In response to signs of rising inflation in the U.S. economy, the Federal Reserve is widely expected to increase short-term interest rates in late June, leaving investors wondering how to battle higher consumer prices.
The Consumer Price Index (CPI) gained 0.4% in May, while the core rate of inflation (excluding food and energy) rose 0.3% — both figures came in above Standard & Poor’s expectations. “The stronger-than-expected pricing data will likely add to inflation fears, adding upward pressure to yields and holding down equity prices,” said David Wyss, Standard & Poor’s chief economist. “Year-over-year, the headline index accelerated to a 4.2% pace from 3.5% in April. Moreover, the core index accelerated to a 2.4% pace from 2.3% the month before.”
The annual inflation rate has been relatively low since the mid-1980s and never exceeded 5.4%. Dropping to a low of 1.6% in 1998, the inflation rate has been steadily ascending, reaching 3.4% in 2005.
Wyss said he expects the Fed to hike rates to 5.25% in June, and perhaps again in August to 5.50% — but he thinks these moves will have to be reversed next year. “The incoming data suggest that the economy is slowing more suddenly than we expected, but also that inflation is heating up,” he said. “The Fed is torn between these trends. We think the logical thing for the Fed to do is take June off and start looking at the data meeting by meeting.”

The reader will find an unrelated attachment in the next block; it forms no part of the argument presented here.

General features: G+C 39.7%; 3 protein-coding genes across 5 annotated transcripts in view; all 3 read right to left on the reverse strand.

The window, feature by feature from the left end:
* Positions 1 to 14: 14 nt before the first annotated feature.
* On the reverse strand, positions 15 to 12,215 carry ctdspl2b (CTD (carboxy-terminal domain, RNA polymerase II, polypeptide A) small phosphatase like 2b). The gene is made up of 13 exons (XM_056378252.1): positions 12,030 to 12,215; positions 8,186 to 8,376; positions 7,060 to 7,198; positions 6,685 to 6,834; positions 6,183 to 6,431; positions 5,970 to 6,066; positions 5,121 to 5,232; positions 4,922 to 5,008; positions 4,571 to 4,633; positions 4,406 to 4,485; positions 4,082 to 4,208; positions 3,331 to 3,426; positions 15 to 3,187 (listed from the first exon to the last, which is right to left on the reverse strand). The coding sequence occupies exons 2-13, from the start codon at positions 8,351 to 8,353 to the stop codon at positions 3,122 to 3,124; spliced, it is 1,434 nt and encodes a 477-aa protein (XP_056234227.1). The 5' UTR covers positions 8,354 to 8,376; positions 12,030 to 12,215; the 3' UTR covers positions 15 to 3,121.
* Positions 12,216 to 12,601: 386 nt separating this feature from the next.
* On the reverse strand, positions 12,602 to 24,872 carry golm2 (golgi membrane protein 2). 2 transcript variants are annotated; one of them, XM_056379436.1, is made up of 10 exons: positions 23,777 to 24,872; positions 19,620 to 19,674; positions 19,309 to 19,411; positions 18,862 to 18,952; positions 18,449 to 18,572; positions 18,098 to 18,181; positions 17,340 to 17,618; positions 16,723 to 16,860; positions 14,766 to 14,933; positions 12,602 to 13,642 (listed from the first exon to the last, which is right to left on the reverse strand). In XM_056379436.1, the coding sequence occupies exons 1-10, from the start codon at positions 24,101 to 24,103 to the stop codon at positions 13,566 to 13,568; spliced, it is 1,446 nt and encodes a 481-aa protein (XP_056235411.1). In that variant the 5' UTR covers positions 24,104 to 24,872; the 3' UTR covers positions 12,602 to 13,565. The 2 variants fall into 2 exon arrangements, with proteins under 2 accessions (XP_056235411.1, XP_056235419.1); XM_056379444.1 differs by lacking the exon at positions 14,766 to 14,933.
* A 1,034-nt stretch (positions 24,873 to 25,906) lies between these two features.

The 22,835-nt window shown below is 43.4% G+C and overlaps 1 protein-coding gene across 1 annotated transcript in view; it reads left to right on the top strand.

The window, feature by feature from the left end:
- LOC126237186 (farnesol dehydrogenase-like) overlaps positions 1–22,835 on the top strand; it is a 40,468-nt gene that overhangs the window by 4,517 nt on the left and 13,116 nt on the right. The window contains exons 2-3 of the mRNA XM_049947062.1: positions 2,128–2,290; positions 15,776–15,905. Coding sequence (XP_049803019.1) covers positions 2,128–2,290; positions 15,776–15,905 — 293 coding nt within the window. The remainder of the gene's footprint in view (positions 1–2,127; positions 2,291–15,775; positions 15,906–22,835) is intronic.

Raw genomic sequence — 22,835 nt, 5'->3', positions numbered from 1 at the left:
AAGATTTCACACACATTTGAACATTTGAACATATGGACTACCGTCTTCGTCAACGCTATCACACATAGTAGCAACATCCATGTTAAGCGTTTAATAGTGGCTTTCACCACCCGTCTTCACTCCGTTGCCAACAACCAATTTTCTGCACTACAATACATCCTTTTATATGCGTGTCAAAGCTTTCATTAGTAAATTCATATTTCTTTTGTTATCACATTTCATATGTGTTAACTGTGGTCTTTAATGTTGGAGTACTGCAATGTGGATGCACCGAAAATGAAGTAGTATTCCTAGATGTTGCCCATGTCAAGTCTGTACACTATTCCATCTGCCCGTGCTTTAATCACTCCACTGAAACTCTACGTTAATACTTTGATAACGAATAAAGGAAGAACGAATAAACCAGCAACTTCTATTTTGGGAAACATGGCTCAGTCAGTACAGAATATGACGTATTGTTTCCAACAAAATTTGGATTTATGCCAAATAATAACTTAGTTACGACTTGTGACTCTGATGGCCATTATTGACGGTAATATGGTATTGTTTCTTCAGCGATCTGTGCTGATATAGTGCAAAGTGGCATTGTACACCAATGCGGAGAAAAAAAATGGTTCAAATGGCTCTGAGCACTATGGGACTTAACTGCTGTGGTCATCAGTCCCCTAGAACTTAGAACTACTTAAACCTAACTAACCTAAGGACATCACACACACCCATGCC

Wyss also noted that since inflation is a lagging indicator, the “actions the Fed has already taken will bring inflation down next year. Inflation will probably peak at the end of this year, with the core figure at about 2.5%.”
So, what are investors to do?
Investors have traditionally sought defensive equity sectors — such as consumer staples, utilities, materials, energy and health care — to fight inflation. Sam Stovall, chief investment strategist at Standard & Poor’s, notes that these industries tend to outperform the market during periods of rising inflation.
A more novel strategy to battle inflation may come from the fixed-income universe, particularly Treasury Inflation-Protected Securities, or TIPS, which are bonds issued by the U.S. Treasury Department. Launched in 1997, the U.S. TIPS market currently totals about $370 billion, representing a small portion of the total fixed-income universe, and approximately 9.5% of the total marketable nominal U.S. Treasuries outstanding.
Presently, there are a handful of mutual funds that primarily invest in inflation-linked bonds, as well as one exchange-traded fund dedicated to investing in TIPS — the $3.8-billion iShares Lehman TIPS Bond Fund (TIP). Introduced in December 2003, this ETF seeks to match the price and yield performance, before fees and expenses, of the Lehman Brothers U.S. Treasury Inflation Notes Index.